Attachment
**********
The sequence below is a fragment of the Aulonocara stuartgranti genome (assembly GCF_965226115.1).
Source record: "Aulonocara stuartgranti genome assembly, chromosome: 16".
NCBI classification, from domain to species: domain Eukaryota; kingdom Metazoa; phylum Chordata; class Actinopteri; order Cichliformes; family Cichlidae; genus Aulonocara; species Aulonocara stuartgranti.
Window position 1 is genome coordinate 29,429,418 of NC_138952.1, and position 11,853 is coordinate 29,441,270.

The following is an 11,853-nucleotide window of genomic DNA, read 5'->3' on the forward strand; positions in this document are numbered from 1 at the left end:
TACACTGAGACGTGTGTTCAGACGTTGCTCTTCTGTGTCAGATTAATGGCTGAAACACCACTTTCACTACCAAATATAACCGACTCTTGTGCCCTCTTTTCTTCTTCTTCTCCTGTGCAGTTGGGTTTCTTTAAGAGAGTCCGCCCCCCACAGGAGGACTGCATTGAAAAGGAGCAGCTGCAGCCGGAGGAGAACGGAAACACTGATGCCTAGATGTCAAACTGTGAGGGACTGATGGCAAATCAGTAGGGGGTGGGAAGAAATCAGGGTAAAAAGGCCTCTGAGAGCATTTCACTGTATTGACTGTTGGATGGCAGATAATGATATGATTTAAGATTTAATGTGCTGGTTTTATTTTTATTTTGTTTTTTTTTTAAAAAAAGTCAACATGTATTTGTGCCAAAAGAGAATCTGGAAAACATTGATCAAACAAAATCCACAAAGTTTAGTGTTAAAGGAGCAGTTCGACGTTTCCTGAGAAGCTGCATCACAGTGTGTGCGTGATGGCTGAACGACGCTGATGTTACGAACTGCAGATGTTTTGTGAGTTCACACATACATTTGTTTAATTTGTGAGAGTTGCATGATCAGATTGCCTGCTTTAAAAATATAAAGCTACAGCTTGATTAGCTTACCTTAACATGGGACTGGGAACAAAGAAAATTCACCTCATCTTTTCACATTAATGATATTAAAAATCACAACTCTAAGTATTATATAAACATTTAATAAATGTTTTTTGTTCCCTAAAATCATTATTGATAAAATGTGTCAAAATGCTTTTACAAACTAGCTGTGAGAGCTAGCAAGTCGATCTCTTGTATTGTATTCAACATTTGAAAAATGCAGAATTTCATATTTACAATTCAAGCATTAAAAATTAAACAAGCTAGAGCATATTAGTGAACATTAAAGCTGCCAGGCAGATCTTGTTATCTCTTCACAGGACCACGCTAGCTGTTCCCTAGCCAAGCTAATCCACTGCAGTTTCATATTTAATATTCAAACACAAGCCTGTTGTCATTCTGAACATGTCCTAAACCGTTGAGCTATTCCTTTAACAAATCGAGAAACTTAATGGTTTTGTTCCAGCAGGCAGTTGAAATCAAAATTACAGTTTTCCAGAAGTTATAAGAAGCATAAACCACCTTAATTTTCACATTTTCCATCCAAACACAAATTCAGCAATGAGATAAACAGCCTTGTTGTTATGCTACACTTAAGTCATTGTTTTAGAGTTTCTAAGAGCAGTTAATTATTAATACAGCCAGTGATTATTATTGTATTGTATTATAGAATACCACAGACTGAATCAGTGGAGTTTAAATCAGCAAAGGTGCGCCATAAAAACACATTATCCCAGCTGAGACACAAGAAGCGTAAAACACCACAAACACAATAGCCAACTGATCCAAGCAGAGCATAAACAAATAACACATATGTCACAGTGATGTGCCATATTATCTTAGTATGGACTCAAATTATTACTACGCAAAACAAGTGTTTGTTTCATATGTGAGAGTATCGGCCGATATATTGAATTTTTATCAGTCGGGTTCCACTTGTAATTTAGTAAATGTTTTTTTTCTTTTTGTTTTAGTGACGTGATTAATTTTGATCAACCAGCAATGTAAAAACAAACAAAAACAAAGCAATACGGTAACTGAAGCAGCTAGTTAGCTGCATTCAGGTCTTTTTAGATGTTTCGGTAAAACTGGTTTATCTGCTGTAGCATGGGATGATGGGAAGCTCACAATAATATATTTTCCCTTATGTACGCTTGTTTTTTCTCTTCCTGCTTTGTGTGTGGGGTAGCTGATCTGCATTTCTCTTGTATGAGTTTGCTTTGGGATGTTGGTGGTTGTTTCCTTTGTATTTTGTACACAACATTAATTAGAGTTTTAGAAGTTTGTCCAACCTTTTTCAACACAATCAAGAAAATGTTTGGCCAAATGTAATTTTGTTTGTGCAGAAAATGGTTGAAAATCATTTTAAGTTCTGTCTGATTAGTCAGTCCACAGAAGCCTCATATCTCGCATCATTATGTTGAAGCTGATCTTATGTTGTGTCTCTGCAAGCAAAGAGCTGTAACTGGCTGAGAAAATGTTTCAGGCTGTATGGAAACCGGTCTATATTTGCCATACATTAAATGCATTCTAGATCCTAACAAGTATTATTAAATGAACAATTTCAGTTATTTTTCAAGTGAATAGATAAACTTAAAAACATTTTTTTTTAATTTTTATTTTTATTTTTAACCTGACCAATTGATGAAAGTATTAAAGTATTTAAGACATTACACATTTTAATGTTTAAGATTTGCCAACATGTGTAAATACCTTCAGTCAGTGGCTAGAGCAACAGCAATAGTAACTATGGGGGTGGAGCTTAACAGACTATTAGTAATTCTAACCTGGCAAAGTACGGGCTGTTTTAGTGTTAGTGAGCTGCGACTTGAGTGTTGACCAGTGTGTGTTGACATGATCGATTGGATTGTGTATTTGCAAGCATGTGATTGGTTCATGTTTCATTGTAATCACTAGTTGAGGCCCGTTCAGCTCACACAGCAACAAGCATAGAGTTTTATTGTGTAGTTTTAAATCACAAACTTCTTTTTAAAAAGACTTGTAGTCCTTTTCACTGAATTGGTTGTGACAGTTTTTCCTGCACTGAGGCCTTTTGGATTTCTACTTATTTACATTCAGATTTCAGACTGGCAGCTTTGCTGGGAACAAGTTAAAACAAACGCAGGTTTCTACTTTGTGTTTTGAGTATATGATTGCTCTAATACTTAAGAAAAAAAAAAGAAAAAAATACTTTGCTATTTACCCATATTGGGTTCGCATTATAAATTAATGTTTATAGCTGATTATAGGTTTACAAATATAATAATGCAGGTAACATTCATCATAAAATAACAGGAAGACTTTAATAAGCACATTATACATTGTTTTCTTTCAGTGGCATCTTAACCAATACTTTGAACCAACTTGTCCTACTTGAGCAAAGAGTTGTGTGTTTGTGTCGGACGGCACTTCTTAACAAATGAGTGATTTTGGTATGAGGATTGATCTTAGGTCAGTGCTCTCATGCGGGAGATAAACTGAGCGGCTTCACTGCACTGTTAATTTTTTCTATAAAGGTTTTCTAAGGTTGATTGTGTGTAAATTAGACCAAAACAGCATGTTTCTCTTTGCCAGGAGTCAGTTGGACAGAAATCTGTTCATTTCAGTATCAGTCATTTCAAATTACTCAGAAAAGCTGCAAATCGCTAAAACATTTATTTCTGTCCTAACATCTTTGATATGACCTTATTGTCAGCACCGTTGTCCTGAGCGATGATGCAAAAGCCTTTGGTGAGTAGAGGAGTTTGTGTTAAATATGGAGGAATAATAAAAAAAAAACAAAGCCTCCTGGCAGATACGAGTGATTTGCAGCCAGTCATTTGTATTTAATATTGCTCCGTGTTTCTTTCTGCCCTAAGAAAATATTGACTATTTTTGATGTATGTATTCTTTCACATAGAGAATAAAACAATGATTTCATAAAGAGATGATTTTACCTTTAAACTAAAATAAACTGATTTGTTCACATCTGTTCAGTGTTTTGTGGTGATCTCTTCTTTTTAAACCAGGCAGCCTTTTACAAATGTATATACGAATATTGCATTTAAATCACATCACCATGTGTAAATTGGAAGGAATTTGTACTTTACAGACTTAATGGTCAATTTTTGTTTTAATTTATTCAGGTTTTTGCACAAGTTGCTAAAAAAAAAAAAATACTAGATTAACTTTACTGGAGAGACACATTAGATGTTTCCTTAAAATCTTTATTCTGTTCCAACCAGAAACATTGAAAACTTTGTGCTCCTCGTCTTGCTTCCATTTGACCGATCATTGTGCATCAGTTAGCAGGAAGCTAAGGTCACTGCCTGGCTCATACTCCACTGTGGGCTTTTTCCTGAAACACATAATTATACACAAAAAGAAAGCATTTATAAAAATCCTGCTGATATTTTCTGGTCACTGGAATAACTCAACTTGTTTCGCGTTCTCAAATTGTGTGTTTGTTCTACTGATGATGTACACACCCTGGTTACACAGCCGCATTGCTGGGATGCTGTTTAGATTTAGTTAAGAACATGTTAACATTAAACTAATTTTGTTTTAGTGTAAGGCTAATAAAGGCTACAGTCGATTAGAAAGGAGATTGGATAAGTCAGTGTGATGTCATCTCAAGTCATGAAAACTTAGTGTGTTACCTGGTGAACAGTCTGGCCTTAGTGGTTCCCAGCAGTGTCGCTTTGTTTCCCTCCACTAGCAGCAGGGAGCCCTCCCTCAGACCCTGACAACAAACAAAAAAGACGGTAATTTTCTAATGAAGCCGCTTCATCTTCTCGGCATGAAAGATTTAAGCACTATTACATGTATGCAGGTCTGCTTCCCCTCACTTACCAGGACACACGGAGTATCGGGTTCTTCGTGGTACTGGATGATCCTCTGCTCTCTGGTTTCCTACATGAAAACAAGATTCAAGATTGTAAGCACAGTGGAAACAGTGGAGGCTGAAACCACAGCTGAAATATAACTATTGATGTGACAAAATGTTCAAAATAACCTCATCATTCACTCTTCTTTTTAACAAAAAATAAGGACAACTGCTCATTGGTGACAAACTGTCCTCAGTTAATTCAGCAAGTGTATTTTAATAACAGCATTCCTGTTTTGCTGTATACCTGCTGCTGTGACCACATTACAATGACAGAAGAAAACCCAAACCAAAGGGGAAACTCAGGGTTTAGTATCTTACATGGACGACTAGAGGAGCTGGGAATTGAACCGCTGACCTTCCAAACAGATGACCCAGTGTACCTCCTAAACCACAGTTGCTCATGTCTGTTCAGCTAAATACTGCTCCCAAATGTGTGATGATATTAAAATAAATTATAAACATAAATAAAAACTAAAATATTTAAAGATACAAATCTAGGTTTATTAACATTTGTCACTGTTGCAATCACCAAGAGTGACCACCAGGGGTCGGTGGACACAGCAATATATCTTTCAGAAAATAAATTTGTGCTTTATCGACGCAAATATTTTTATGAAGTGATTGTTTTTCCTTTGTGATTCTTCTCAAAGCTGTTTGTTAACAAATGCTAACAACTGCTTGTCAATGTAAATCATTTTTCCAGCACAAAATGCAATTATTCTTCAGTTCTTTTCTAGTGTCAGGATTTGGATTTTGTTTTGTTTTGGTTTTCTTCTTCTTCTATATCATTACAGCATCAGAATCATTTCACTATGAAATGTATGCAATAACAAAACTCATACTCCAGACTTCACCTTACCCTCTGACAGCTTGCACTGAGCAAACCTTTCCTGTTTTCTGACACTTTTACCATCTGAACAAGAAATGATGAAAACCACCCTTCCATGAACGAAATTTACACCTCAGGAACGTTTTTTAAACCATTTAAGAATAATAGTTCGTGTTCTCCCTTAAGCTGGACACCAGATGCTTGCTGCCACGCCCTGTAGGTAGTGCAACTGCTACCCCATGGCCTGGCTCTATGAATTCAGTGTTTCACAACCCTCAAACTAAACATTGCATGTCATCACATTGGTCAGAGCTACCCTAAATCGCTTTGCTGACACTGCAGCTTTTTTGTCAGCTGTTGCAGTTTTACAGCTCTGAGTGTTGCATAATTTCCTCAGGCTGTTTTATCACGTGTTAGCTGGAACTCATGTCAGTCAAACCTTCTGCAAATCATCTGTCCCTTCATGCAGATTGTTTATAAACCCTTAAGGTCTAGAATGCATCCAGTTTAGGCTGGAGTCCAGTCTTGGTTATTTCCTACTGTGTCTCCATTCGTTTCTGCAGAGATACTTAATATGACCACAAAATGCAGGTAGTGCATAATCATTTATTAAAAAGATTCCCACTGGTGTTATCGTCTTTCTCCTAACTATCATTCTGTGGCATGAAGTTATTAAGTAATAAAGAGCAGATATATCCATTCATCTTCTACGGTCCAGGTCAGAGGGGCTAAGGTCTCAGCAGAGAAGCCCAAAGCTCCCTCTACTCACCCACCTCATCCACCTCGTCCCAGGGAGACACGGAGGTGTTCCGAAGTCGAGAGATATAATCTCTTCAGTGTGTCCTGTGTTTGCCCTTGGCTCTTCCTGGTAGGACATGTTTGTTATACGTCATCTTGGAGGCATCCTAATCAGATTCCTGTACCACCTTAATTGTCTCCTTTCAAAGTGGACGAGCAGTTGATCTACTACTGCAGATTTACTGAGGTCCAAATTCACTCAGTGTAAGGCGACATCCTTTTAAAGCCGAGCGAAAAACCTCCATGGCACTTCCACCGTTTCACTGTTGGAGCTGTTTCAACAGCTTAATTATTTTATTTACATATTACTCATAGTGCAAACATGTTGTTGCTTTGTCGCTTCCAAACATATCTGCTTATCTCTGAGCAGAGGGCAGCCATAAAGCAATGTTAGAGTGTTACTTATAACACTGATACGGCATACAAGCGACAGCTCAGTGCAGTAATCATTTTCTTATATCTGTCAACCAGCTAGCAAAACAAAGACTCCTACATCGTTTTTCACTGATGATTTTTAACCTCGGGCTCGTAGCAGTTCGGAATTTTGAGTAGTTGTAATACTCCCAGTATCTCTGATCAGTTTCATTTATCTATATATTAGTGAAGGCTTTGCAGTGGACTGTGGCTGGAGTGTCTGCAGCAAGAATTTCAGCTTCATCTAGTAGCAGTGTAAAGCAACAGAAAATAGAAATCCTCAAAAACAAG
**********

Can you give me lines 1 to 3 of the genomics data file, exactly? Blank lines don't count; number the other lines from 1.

The sequence below is a fragment of the Aulonocara stuartgranti genome (assembly GCF_965226115.1).
Source record: "Aulonocara stuartgranti genome assembly, chromosome: 16".
NCBI classification, from domain to species: domain Eukaryota; kingdom Metazoa; phylum Chordata; class Actinopteri; order Cichliformes; family Cichlidae; genus Aulonocara; species Aulonocara stuartgranti.